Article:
When Napoleon conquered Spain at the beginning of the 1800s, the independence movements inflamed all of Central America. But you know how human events end. Let everything change so that nothing changes. In the new independent state of El Salvador there was a semblance of democracy, but politics and wealth were all in the hands of “las catorce familias”, the fourteen families as local historians call them, all direct descendants of the most prominent conquistadors who had arrived centuries before. Huge landowners, too powerful to be undermined, too rich. For the next two centuries it was they who dictated the law. Getting themselves elected Presidents, promulgating laws in their favor, repressing in blood any form of criticism.

It was in this general environment that in 1979 the two Colonels Ramos and Avendano seized power through a military coup, financially subsidized by the United States. Not that the Americans hadn’t supported every corrupt previous government for decades. They have always considered this part of the world their playground and have always done good business here. But by the 1970s, the old President Romero no longer seemed to be able to control the growing dissent, and Washington feared a socialist revolution, as recently happened in neighboring Nicaragua. So better to fund the younger, more violent and more fascist military dictators.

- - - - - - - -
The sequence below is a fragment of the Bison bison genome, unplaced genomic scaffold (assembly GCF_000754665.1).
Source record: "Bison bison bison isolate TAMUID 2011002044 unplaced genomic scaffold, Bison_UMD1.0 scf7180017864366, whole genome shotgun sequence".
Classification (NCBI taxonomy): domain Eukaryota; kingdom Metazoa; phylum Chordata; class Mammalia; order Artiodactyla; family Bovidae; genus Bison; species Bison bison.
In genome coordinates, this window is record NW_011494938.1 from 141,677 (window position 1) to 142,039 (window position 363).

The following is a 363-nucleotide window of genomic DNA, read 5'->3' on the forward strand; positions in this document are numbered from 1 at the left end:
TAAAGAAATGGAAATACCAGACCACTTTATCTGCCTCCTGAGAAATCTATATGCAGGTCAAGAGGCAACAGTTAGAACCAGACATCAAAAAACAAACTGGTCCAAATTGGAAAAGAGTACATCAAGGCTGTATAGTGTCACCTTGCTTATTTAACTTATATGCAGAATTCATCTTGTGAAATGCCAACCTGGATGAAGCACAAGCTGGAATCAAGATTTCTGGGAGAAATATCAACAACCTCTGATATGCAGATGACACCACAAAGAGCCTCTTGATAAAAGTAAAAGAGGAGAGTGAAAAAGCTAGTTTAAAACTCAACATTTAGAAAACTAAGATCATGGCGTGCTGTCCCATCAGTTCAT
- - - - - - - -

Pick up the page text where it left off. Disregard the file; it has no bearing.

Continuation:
But the people do not accept this, and within a few months groups of rebels are organized throughout the country. They end up coalescing into a single large reactionary socialist movement: the Front for National Liberation Farabundo Marti, which chooses as its headquarters the highlands north of the Morazán region, deep in the most inextricable jungle.